To answer your question, though...? I think it will end up getting made in some form by Ron Howard. He's a big deal in Hollywood, and when someone that notable digs his heels in and decides he's going to get a project made, it typically gets made eventually. It will end up being a very compromised version of the story that will have King purists screaming bloody murder, but it will be big, and it will be fun, and it will be a hit, and if one can set the novels aside it will be good on its own terms.
That's my prediction, at least.
Talk Stephen King: Do you have a favorite format for King material? (Movies, reading it, listening to it, comics)
Bryant Burnette: Reading. No question about it. I love the movies, and I love the comics, and I love the audiobooks, but when I think of Stephen King, I'm thinking of reading. A book, too; not a Kindle or some other such e-reader. Maybe I'll change my mind about that when I inevitably get one, but for now, I'm a paper man.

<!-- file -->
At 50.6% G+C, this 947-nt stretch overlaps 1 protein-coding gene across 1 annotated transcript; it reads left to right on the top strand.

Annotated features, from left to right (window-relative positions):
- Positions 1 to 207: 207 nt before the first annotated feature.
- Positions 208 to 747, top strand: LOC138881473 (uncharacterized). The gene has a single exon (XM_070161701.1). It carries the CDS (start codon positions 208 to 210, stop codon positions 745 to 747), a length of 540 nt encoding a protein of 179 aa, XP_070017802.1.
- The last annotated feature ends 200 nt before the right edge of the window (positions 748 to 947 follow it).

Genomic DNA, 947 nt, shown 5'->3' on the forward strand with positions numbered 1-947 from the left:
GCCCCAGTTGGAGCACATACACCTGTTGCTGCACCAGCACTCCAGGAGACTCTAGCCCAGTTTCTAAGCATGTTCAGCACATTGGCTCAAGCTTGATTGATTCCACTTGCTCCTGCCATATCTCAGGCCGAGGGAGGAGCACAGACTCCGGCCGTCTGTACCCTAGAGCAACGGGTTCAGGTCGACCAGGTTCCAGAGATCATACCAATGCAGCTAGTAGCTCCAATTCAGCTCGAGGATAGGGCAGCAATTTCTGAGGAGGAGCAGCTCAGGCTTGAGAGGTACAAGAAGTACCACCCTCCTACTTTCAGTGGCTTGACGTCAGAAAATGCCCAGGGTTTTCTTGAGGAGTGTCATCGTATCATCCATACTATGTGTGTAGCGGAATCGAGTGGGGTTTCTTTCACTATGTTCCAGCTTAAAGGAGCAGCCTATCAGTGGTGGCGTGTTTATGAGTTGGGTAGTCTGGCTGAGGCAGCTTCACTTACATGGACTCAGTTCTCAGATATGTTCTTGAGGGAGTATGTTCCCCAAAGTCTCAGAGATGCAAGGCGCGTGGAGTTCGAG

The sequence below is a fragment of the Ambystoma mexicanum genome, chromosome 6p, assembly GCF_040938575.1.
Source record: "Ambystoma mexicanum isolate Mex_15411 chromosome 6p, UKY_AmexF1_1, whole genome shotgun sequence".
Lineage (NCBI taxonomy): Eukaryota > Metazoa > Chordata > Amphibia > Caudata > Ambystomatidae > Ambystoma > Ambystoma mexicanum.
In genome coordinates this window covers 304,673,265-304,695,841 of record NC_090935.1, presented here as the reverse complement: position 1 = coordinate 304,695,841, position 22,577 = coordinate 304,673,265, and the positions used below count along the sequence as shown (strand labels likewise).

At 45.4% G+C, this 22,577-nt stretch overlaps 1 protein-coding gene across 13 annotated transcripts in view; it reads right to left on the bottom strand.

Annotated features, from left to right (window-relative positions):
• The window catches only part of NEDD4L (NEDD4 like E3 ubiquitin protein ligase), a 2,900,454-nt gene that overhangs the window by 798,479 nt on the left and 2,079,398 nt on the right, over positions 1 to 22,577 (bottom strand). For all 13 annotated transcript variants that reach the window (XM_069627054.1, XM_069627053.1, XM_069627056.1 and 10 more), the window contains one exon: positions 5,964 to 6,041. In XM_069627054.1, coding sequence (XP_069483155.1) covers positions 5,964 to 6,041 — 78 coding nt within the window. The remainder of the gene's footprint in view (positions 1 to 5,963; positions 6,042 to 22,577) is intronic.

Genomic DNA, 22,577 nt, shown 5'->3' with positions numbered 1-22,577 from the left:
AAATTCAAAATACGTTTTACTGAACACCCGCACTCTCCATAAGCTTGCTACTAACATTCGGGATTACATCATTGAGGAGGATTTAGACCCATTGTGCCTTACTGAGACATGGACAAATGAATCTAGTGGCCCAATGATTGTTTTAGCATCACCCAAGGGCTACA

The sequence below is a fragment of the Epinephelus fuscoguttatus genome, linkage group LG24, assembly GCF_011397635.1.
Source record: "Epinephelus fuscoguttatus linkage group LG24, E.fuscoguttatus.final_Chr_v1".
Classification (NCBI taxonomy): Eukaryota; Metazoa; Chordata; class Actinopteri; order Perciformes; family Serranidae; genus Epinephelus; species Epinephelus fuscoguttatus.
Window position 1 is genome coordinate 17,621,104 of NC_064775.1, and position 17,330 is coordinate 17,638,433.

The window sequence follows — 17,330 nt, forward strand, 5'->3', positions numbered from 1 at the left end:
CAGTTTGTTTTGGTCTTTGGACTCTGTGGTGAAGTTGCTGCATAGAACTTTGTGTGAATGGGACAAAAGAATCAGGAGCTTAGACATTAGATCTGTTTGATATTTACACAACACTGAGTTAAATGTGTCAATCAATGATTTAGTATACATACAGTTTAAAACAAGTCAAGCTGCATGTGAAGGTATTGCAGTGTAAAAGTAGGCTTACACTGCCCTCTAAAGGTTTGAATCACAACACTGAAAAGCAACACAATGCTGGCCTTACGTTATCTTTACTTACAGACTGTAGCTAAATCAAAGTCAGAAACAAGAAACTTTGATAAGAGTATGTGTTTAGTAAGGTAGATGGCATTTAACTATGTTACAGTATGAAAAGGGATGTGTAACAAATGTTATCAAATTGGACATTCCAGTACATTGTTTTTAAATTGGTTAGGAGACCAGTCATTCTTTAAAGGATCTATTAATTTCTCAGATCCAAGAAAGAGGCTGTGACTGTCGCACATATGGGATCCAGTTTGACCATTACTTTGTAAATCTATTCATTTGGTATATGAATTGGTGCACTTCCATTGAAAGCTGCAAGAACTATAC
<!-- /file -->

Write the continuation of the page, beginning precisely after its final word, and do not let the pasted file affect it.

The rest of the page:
And you already know my stance on audiobooks: that's listening, NOT reading. That is not to say that one experience is more valuable than the other; I just feel that they are very different experiences, even when the person performing the audiobook is the author himself.
Talk Stephen King: What did you think of the Cemetery Dance edition of IT? Personally, I’m still having to work out and build up some muscle just to lift the thing.
Bryant Burnette: I only got mine in the mail today, and somehow, the day has conspired against me a bit: it's managed to slide right on by without me making the time to sit down and really examine the thing. I skimmed it a bit, though, and my impressions are twofold.